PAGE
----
Oak and Garry oak; the most endangered forest ecosystem in Canada; are highly susceptible to damage by the gypsy moth.

Oak and Garry oak; the most endangered forest ecosystem in Canada; are highly susceptible to damage by the gypsy moth.

Cold weather delays gypsy moth spray in Saanich

Official says plans to spray around Elk Lake not harmful to humans or other species

Cold winter weather has delayed spring plans to spray an area of Saanich around Elk Lake against the gypsy moth.

Tim Ebata, forest health officer with the Ministry of Forests, Lands and Natural Resource Operations, said models used to time the spraying have shown that gypsy moth caterpillars will not be hatching until about mid-May.

“The developmental rate [of the caterpillars] is driven by degree-days, the numbers of days that exceed a specific temperature threshold, and because of our cold winter and now spring, things have been delayed although we’ve had past programs that have started this late,” he said.

The earliest spraying date could have been April 15, as per the spraying permit that runs until June 30.

“If we get a sudden warm period, it may move up the date a bit,” said Ebata. “We do the…projections every week so we will be fine tuning the date and will be notifying the public through [a news release] when it will start at least a week ahead of time.” The public can also receive real-time updates through a website (www.gov.bc.ca/gypsymoth), a 24-hour-information line (1-866-917-5999), a listser message and social media.

Once spraying gets underway, the province will use a twin-engine plane to deliver three treatments using a pattern that resembles a car race-track.

“It is the fastest, quietest and most efficient means of treating the area [because it minimizes the numbers of required turns] and we expect each treatment to be completed in one morning,” said Ebata.

A fourth treatment may be necessary if an unexpected weather event, usually a surprise rain, washes off the pesticide, he said.

The pesticide in question — Foray 48B —contains Bacillus thuringiensis varkurstaki (Btk), a natural substance present in urban, forest and agricultural soil that does not harm humans, mammals, birds, fish, plants, reptiles, amphibians, bees or other insects.

It only affects gypsy moth caterpillars after they have ingested it. Ottawa has continuously approved the substance since 1961 and the Organic Materials Review Institute has recently approved it for organic farms.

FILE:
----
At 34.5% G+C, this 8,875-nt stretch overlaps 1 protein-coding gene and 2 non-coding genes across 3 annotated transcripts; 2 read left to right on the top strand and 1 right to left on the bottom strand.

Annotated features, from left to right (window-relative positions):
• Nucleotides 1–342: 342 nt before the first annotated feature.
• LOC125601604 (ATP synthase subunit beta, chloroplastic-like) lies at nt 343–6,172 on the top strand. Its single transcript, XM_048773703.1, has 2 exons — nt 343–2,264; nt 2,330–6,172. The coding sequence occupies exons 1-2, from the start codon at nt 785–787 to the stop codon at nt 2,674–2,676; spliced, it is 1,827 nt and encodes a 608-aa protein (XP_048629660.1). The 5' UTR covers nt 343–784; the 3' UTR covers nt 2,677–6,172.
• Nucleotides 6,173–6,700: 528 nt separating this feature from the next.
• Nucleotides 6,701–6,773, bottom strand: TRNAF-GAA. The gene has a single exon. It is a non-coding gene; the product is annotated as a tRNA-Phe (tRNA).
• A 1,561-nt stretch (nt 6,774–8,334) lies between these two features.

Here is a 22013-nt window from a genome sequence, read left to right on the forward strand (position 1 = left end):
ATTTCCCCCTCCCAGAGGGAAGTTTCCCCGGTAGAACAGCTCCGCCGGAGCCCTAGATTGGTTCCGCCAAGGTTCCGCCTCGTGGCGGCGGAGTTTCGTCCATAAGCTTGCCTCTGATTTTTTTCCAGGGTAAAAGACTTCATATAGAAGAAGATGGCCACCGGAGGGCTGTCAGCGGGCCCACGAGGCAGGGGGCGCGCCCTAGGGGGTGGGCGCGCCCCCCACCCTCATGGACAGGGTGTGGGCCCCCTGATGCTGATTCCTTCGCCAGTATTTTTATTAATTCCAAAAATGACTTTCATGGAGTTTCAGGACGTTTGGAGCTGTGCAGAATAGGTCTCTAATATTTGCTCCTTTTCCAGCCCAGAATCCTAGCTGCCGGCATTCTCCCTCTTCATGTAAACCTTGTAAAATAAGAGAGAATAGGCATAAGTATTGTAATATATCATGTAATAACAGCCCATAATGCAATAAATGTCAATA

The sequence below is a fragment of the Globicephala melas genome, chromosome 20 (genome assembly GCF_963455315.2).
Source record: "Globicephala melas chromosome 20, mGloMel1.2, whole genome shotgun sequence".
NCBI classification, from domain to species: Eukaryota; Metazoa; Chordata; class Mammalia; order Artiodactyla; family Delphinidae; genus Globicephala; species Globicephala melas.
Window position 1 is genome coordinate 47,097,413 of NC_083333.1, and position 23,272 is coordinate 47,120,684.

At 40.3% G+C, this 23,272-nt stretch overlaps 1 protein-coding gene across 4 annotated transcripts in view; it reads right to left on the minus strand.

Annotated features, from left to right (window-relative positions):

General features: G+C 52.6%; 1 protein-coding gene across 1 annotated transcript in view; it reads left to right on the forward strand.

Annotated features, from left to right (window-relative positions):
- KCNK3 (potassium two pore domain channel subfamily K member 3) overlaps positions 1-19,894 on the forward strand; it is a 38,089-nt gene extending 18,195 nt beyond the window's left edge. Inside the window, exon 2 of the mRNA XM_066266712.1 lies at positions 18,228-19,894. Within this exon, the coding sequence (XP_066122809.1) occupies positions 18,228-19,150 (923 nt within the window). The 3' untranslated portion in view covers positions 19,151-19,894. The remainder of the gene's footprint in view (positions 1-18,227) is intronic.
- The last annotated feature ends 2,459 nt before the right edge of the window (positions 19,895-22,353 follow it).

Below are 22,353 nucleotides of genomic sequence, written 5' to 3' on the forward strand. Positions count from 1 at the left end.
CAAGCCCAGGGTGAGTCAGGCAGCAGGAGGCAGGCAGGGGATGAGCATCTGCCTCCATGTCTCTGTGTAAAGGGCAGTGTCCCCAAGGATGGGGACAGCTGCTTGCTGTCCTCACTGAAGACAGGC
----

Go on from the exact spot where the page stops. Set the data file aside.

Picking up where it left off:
While Health Canada’s Pest Management Regulatory Agency has determined that exposure to Foray 48B poses no significant health threat, those who may be concerned with exposure can simply stay indoors for up to an hour after the application to ensure all air borne droplets have reached the ground, said Ebata.

“Residents may want to move or cover items they don’t want spray deposits but if they do get covered, the spray will naturally erode with normal weathering in about seven days or they can be washed off with water and a bit of scrubbing,” he said.

Ebata also addressed recent public concerns about the effects of Btk on monarch butterflies. “Monarch butterflies are rare and occasional visitors to the Lower Mainland and B.C.’s eastern interior and even rarer still on Vancouver Island,” he said. “There have been no records of Monarchs being found in the spray area nor is the host, milkweed, a native plant on the coast.”

Ebata said that young monarch larvae would likely succumb to Btk, if hypothetically young monarch larvae would be feeding at the time of application.

“But the insect is not known to be found in the area,” he said. “If anyone has planted milkweed in the hopes of attracting monarchs and they live in the spray block, I would advise them to cover the milkweed just prior to the treatments.”

If left untreated, gypsy moths could spread to new areas of the province via vehicles, containers, rail and the Swartz Bay ferry terminal, a development with potentially devastating consequences for the provincial forest industry, provincial officials have previously said.